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Economics > Interdisciplinary study

1. How does the Economics Department define interdisciplinary study?


Keywords: Diverse, Flexible and Interdepartmental

From its website, the Economics Department seems to define interdisciplinary study in its undergraduate study as the provision of a flexible, diverse and interdepartmental curriculum that complements its core economic teaching.

  • Diverse:

All undergraduate degrees in the Department are based on a structure involving core modules in economic analysis and quantitative techniques, other required modules (according to the degree course selected), and diverse optional modules.

  • Flexible:

Great flexibility in the choice of optional modules permits students to either specialize or diversify. Flexibility is greater in single Honours courses than in those leading to joint Honours.

Studying at Warwick: http://www2.warwick.ac.uk/study/undergraduate/courses/depta2z/economics/

  • Interdepartmental:

A wide choice of optional modules is available in Economics and modules may also be taken in other departments such as Languages, Politics and International Studies, Law, Mathematics, Statistics and the Warwick Business School.

The Economics Department works closely with the Mathematics, Statistics and Philosophy departments to contribute to the provision of three other honours degrees involving combined courses:

BSc. Mathematics and Economics

BSc. MORSE and MMORSE

B.A./BSc. Philosophy, Politics and Economics

Degrees: http://www2.warwick.ac.uk/study/undergraduate/courses/depta2z/economics/#degrees



2. In what ways do single, combined and joint honours courses claim to be interdisciplinary?


KEYWORDS: SINGLE COURSES, COMBINED COURSES, OPTIONAL MODULES, MULTIDISCIPLINARY


The Economics department undergraduate courses can be put into two categories: single honours and combined honours degrees. These are degrees in:

BSc. Economics (single)

BSc. Economics and Industrial Organization (combined)

BSc. Economics and Economic History (combined)

BSc./B.A. Economics, Politics and International Studies (combined)

Degrees: http://www2.warwick.ac.uk/study/undergraduate/courses/depta2z/economics/#degrees


Single honours:

The single honours BSc. Economics degree claims to be interdisciplinary in the following ways:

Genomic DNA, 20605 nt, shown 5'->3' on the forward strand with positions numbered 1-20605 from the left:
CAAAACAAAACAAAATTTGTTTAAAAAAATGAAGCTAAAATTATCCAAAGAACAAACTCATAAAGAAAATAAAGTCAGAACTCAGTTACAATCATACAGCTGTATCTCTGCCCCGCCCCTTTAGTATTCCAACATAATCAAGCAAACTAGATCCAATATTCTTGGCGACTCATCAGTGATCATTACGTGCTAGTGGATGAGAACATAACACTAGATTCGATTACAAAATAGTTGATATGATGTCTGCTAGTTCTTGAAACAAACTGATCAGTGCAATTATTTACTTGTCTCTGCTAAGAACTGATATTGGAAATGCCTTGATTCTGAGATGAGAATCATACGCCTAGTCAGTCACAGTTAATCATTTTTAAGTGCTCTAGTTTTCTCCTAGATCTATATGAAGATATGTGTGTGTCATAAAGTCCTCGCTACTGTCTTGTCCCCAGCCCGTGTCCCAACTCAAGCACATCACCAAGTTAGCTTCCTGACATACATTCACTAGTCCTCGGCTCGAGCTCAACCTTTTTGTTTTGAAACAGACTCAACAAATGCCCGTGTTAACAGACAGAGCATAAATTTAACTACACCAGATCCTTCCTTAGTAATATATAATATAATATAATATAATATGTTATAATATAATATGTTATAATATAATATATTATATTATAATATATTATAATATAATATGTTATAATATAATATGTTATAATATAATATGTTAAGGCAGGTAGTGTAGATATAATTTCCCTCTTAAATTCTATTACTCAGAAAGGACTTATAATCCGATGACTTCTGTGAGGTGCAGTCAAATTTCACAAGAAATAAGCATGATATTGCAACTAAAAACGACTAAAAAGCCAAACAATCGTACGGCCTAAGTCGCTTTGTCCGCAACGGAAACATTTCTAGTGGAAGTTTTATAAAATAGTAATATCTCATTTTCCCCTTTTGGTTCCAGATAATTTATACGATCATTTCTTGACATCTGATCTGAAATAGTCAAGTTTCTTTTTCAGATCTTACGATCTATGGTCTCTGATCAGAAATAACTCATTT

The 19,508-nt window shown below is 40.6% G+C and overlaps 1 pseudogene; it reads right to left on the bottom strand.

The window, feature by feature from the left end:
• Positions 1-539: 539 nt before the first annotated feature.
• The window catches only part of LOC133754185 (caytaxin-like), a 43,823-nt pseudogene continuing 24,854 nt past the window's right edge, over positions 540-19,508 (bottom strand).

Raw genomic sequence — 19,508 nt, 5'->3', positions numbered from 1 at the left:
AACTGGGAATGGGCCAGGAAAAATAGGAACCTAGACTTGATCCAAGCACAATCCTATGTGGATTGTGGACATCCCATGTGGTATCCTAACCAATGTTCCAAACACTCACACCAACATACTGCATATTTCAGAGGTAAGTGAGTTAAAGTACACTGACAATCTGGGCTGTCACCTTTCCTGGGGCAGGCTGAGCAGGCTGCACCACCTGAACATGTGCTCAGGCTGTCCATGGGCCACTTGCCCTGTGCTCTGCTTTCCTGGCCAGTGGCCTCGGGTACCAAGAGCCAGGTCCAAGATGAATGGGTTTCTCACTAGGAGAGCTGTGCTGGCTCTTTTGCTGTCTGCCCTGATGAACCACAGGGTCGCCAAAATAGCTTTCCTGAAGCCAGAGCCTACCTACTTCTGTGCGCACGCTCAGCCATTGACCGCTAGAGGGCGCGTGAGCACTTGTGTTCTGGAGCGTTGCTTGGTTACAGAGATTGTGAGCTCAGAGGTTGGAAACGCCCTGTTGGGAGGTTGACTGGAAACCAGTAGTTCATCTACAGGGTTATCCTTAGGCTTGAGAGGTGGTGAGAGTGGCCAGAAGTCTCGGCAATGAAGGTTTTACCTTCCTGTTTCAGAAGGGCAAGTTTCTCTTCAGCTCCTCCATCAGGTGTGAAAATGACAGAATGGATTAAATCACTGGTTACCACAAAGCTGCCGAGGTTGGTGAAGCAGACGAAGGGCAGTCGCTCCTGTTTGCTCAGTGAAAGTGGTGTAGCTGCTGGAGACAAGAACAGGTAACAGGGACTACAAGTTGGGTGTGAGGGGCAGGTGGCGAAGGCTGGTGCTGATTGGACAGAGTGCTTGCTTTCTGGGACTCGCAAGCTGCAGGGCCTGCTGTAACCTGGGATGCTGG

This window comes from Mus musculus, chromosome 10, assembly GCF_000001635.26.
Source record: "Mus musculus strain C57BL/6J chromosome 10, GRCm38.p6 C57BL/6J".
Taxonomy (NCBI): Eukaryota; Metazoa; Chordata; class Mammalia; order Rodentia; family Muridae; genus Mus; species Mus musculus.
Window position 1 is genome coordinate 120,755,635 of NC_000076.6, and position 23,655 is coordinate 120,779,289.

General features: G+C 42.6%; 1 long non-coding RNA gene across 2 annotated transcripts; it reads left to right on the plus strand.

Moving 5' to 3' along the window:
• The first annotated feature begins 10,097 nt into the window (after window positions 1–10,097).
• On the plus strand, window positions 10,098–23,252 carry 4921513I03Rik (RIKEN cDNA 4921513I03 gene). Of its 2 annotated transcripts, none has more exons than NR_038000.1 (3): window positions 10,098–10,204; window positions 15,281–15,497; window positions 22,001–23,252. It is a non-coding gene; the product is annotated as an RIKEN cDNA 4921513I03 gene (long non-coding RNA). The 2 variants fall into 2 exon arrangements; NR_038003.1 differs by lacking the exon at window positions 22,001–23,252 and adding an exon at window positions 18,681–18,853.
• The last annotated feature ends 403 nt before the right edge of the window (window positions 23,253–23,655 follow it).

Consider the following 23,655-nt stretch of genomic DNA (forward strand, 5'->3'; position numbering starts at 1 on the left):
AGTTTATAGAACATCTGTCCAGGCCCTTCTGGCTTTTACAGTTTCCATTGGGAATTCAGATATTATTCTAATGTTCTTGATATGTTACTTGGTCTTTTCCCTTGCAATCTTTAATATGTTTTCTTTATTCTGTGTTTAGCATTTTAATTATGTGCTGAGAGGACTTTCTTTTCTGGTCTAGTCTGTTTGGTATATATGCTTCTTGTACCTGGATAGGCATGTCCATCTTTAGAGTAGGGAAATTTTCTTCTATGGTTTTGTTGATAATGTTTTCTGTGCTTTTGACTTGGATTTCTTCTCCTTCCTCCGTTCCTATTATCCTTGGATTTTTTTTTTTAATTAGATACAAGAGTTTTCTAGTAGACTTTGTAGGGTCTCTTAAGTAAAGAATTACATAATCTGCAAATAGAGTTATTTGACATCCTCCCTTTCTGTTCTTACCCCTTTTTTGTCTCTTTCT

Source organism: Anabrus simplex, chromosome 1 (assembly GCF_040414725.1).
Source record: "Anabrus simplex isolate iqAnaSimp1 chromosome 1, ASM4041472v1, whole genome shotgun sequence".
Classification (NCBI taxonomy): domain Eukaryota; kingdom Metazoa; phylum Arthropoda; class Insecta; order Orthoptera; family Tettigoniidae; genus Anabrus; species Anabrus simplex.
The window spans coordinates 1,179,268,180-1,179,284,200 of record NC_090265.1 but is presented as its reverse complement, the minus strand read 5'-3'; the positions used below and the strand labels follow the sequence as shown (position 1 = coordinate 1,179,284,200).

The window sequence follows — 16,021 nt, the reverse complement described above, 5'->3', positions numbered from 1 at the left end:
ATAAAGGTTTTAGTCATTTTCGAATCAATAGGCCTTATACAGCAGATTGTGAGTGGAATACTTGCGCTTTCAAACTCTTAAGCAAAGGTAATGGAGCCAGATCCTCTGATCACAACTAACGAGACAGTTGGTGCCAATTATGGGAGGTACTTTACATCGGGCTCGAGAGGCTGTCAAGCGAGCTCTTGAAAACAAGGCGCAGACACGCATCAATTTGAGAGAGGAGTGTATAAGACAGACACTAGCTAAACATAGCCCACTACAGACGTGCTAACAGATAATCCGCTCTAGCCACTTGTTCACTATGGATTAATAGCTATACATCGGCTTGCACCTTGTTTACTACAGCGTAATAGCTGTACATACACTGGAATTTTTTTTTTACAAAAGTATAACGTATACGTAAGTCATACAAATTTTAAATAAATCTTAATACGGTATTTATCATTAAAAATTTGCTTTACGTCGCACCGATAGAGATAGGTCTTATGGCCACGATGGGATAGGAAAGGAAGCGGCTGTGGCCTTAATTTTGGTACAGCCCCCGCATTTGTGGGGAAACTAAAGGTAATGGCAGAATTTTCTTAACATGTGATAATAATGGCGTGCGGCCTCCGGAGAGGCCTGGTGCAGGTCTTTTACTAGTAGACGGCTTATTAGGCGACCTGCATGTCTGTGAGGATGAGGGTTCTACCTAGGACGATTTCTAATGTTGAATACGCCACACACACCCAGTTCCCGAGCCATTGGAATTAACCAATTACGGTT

• It has a wide choice of optional modules available in other departments such as Languages, Politics and International Studies, Law, Mathematics, Statistics and the Warwick Business School.

Studying Economics at Warwick: http://www2.warwick.ac.uk/study/undergraduate/courses/depta2z/economics

  • In both Year One and Year Two students can select an optional module from a long list of modules offered by departments such as Economics; Business Studies; Politics and International Studies; Law; Mathematics; Statistics. Examples of interdisciplinary modules taken up include Mathematical Economics 1; Russian Industrialisation; Management Accounting; Financial Theory; Industrial Relations; Marketing Analysis; Politics in the UK.

  • In Year Three students can select three modules chosen from a long list including many Business Studies and Politics and International Studies options, as well as modules in Law and from other Social Science and Arts departments. Examples of Year 3 interdisciplinary modules include Mathematical Economics 2; Financial Analysis; European Integration; Political Aspects of Environmental Planning; International Law.

  • In addition to the above, students in Year One can take up an optional module in French, Spanish, Italian, German and Russian languages at beginners’ or intermediate level. Year Two and Year Three students can also select the above languages as optional modules at a specified level.

Page 2 – 3: http://www2.warwick.ac.uk/study/undergraduate/courses/economics.pdf


Combined Honours:

The combined courses administered by the Economics Department claim to each offer multi-disciplinary courses that combine key economic concepts with other fields such as history, business, politics and international studies.

  • The BSc. Economics and Industrial Organization degree is designed for students who are looking for an Economics degree more specifically directed at business and industry-related issues. The individual modules stress the applied aspects of Economics and include a range of options offered by the Warwick Business School including business and finance related modules.